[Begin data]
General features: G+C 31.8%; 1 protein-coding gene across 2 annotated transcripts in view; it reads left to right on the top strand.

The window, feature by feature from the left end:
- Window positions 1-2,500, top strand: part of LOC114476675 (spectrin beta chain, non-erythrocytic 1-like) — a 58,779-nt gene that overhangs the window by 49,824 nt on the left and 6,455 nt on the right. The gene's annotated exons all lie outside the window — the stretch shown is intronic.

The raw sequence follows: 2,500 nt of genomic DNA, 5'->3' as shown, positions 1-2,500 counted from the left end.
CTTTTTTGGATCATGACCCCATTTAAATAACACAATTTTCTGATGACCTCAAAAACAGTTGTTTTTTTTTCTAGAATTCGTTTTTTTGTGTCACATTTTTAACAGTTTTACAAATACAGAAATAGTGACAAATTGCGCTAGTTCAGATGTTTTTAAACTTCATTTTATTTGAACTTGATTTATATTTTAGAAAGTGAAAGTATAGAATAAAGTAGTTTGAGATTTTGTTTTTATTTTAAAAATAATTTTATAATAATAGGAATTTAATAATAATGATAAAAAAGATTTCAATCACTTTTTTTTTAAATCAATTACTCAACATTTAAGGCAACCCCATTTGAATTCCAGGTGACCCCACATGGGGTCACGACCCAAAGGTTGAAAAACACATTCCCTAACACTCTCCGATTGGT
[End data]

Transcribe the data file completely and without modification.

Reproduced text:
General features: G+C 31.8%; 1 protein-coding gene across 2 annotated transcripts in view; it reads left to right on the top strand.

The window, feature by feature from the left end:
- Window positions 1-2,500, top strand: part of LOC114476675 (spectrin beta chain, non-erythrocytic 1-like) — a 58,779-nt gene that overhangs the window by 49,824 nt on the left and 6,455 nt on the right. The gene's annotated exons all lie outside the window — the stretch shown is intronic.

The raw sequence follows: 2,500 nt of genomic DNA, 5'->3' as shown, positions 1-2,500 counted from the left end.
CTTTTTTGGATCATGACCCCATTTAAATAACACAATTTTCTGATGACCTCAAAAACAGTTGTTTTTTTTTCTAGAATTCGTTTTTTTGTGTCACATTTTTAACAGTTTTACAAATACAGAAATAGTGACAAATTGCGCTAGTTCAGATGTTTTTAAACTTCATTTTATTTGAACTTGATTTATATTTTAGAAAGTGAAAGTATAGAATAAAGTAGTTTGAGATTTTGTTTTTATTTTAAAAATAATTTTATAATAATAGGAATTTAATAATAATGATAAAAAAGATTTCAATCACTTTTTTTTTAAATCAATTACTCAACATTTAAGGCAACCCCATTTGAATTCCAGGTGACCCCACATGGGGTCACGACCCAAAGGTTGAAAAACACATTCCCTAACACTCTCCGATTGGT